The Horses and the Hornets (A Parable about the World)

Once there was a large, beautiful meadow in which lived several horses and many hornets. As far back as the hornets could remember, the horses dominated the meadow. They stomped on the plants, turning a part of the meadow barren. They stomped on hornets, too, killing many.

Occasionally a hornet would retaliate, but most of the time the horse’s hide was too thick, and if the horse did notice, the attacking hornet was stomped on. This reinforced the belief that there was nothing the hornets could do.

When groups of hornets appealed to the horses, the horses were unapologetic. Some horses even gloated that they were a million times bigger than a hornet, so that it was their right to dominate.

Then one day, a hornet was sitting on a branch by the stream that ran through the meadow. It began to rain hard, but the hornet was mourning the loss of his sisters and brothers to a stomping horse. He wished that there was a way to fight back. As it rained, he watched the stream swell almost into a river. It began to tear at its banks with great force. This gave the hornet an idea. The words came to him, “Raindrops make rivers, and rivers can move mountains!”

He returned to the other hornets and explained that if they attacked in mass, they could make any of the horses run, or they could even kill a horse if they kept stinging it. When some complained that the horse could take a few stings and not be bothered, he replied, “Sting them in the eyes and ears and the tender parts!”

Soon an organized group of hornets set upon one of the largest and nastiest horses. They sent it flying! When it complained to the other horses, warning them that this was a dangerous precedent, they counter-attacked the hornets. It seemed grim, but the one hornet said, “If we stay together like a river flowing in one direction, we will overwhelm them!” He told them to keep using their stings, and to focus on one horse at a time, until they almost paralyzed it.

Finally the horses realized that being a million times bigger was not necessarily an advantage. They had a lot of exposed skin, a lot of exposed target. They soon came to the negotiating table to try strike an agreement. Some hornets wanted to destroy the horses completely because of past harm done, and because the horses tended to wreck things. But other hornets thought that if the horses followed certain rules and changed their behavior, they could actually do much more good than the hornets alone, and so it would be better for all who lived in the meadow.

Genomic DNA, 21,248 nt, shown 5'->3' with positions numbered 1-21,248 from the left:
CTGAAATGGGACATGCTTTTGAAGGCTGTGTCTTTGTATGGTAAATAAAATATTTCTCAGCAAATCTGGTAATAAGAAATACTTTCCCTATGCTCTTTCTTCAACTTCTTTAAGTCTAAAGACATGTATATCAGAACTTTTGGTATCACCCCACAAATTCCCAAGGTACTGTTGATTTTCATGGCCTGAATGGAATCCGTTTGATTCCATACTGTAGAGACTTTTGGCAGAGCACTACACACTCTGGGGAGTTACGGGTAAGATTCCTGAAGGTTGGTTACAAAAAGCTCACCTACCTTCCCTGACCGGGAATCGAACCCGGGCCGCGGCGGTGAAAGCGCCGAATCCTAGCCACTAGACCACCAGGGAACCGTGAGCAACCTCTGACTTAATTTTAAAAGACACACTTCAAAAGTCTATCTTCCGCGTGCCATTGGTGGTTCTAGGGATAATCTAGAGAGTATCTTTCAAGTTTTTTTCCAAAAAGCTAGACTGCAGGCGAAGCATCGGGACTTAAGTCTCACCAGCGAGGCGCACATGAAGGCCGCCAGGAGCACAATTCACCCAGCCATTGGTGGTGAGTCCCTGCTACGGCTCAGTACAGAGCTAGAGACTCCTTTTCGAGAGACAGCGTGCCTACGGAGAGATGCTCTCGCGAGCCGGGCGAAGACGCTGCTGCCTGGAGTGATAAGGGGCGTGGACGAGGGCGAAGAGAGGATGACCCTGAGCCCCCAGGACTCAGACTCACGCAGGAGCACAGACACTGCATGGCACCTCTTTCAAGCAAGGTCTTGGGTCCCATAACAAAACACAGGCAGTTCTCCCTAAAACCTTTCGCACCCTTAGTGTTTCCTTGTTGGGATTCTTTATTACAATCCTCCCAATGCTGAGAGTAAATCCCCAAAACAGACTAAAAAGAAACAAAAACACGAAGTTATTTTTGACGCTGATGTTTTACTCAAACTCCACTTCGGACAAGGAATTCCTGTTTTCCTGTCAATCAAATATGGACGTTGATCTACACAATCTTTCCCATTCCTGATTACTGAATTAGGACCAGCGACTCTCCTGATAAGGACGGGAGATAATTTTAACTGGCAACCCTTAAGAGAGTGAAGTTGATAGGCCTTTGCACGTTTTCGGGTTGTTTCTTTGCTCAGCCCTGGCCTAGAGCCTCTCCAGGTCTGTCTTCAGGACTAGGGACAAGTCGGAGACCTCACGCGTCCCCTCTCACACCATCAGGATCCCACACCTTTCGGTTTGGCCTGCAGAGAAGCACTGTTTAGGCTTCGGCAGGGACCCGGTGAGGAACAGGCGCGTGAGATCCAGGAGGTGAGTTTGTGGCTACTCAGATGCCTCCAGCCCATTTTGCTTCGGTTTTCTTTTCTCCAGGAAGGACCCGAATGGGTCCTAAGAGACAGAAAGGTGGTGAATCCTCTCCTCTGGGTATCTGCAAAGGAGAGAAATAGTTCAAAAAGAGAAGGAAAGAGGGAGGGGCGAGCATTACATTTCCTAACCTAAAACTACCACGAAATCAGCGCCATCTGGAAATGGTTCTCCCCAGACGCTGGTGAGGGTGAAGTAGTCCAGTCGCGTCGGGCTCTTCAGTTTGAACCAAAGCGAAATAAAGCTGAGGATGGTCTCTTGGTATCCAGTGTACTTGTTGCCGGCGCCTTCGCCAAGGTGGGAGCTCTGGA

Most people will probably think that the horses in this story are corporations, but they could be any large organization or government that dominates, does damage or oppresses. The hornets are people who at first don’t realize their power. But the difference between hornets and people is that we have at least four kinds of stingers: You have political power; the economic power of where you spend your money; your communication power, especially on the Internet; and also your power directly on the environment, for instance conserving energy or recycling. As raindrops make rivers, all of these stingers can have an impact on large, unfeeling organizations.

I believe that currently most people think that large institutions will always dominate. In fact, when I tell people about my program, they often suggest that I get the sponsorship of a large foundation, corporation or nonprofit. But that would just reinforce this belief that only big organizations or famous people have the power to change things. That just reinforces the roots of oppression. Instead, I ask you to trust in the power of your own efforts, perhaps supported by one Buddy, or a small group of friends. I say, “Trust in arithmetic, and the power of raindrops to make rivers, and rivers to move mountains.” With the other huge ideas, I am confident that first our own lives, and then the world can be transformed.

By the way, in some place I read that the corporations are the dominant institution of the planet. But part of our approach is that superprograms could become the dominant structure of the planet. That would be a good thing because it would dramatically boost people’s ability to learn and change. It would lead to a global power shift, power into the hands of individuals. And it could happen very fast because of viral internet communication. You could lead the way by participating or by volunteering.

[Superprograms are described in some detail on the Superprograms page.]

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